Photo by Marita Vlachou
NYU students ventured far from home on Jan. 20 to join the 500,000 protesters in Washington, D.C. marching in solidarity for women’s rights the next day during the Women’s March on Washington.
The Women’s March, which called for women’s, LGBT and civil rights, boasted a diverse crowd holding signs reading “I’m With Her” and “Not My Pussy.” Many NYU students traveled directly from New York to D.C. to participate in the Women’s March. According to CNN, police arrested 217 protestors at the inauguration protests in D.C. on Jan. 20; however, no NYU students were arrested or injured. No one was arrested during the Women’s March the next day.
Silver School of Social Work freshman Kaela Vecchia-Zeitz went to both the inaugural protest and the Women’s March with two other NYU students. Vecchia-Zeitz said that unlike the protests on Inauguration Day, the Women’s March went peacefully. People walked in an orderly fashion and only a few conflicts occurred.
“Today has been incredibly hopeful,” Vecchia-Zeitz said. “We walked down Constitution Ave, starting at the Washington Monument all the way to Lincoln Memorial. There [were] hundreds of thousands of people marching through the streets chanting and singing. There was a bit of an argument between a protester and an anti-abortion picketer, but other than that I haven’t seen or heard of anything.”
CAS freshman Nicol Herrera said that the comparative turmoil on the first day of protests could likely be explained by the mixed crowd of Trump supporters and aggravated protesters. She said that the attitude of security also added to the tension.
“The security was really intense,” Herrera said. “There were snipers on top of the buildings watching and pointing their guns. And the police and military were not very nice. I think they were mostly not nice to the protesters — one called my friend stupid and was very rude.”
GLS freshman Laura Fernanda Ochoa-Rincon and her friend, Gallatin freshman Rebecca Karpen, went to the protest prepared with signs. Ochoa-Rincon said that although she has experienced inequality since she came to the United States as a refugee, the present political climate of the country is so chaotic that it is time to take action.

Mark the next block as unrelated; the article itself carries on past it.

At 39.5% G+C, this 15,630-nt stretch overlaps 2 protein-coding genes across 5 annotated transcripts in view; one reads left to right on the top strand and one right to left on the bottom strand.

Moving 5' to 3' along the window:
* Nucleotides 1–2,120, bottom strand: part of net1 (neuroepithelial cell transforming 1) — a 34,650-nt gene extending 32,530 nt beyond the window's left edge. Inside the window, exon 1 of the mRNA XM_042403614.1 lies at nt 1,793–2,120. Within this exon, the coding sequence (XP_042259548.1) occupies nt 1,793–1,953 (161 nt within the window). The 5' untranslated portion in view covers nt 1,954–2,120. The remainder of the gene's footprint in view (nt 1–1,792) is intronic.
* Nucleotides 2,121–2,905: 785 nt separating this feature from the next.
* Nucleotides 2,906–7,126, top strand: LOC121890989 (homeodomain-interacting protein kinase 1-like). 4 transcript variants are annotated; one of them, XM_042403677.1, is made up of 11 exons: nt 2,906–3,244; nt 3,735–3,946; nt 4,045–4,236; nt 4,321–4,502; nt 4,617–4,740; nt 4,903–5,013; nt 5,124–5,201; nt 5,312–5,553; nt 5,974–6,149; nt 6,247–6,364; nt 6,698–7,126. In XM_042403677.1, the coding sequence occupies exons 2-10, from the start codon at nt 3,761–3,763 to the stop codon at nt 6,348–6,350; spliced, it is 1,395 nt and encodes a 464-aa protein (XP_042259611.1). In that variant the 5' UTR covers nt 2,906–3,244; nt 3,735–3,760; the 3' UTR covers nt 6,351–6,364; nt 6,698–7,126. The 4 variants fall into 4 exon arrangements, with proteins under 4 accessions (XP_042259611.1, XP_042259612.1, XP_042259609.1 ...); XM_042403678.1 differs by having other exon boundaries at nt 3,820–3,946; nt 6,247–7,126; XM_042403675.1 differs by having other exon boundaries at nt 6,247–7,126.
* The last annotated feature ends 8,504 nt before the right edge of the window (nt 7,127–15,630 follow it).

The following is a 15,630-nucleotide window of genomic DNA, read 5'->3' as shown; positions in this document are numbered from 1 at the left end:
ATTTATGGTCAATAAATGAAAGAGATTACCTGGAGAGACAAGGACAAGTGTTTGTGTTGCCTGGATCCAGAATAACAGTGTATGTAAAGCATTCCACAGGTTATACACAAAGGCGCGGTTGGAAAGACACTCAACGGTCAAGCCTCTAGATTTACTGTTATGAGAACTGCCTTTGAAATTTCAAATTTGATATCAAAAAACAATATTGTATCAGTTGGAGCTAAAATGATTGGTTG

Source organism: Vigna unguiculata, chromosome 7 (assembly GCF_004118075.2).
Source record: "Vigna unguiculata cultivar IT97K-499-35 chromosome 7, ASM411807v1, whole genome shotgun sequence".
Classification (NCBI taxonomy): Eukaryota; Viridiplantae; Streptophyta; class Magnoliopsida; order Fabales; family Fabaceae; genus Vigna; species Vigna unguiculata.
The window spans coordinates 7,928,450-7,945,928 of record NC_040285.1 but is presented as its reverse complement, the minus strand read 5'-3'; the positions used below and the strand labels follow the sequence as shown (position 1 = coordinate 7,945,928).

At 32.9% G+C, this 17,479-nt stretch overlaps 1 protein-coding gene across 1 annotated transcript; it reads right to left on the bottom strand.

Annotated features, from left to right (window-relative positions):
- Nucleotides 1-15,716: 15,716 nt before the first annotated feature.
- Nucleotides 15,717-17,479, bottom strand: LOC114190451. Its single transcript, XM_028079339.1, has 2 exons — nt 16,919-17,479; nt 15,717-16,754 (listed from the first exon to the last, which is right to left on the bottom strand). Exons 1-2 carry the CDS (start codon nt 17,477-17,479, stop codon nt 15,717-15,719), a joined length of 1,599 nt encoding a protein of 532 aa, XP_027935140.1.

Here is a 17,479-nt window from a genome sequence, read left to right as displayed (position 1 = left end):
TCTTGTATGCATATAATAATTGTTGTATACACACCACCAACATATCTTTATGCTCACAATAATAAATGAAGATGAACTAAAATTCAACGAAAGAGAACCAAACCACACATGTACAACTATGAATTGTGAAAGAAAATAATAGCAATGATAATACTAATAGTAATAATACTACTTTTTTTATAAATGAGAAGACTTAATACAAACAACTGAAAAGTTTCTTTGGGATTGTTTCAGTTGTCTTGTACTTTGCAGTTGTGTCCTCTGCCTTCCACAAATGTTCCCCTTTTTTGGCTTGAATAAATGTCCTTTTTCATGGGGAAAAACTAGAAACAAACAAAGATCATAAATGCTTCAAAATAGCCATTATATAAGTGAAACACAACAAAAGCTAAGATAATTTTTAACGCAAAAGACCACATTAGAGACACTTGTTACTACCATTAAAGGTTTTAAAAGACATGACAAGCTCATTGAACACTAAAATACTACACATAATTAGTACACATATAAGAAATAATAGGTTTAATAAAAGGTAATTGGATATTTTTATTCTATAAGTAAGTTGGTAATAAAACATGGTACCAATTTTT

“The idea to come up and protest really came the second CNN announced they predicted the president-elect would be Trump,” Ochoa-Rincon said. “I knew that during such a turbulent time in politics I couldn’t afford to just tweet about it — I had to do something. A man-child who bullies his way to the top normalizes his behavior. I want to stop the normalization of this ludicrous behavior.”
Ochoa-Rincon also said the ultimate goal of protesting is not to obstruct Trump’s inauguration, but to call for change in the current U.S. voting system.
“I’m not going to be naive and pretend a protest could actually change Trump going into the White House,” Ochoa-Rincon said. “I believe the protests will bring about change because they draw attention to the fact that Trump lost the popular vote by almost 3 million. [That] is a huge amount considering that in a country of about 300 million, only 30 percent of the country goes out and votes. The goal of the protest is to draw attention to that — let our senators and representatives know that their constituents are not happy.”
Ochoa-Rincon said the protests in D.C deliver a strong message about the upcoming fight in the following four years.
“The protests let people know that this is going to be a hard, uphill battle, but that we will fight through everything that will be thrown at us,” Ochoa-Rincon said.
A version of this article appeared in the Monday, Jan. 23 print edition.
Email Coco Wang at [email protected]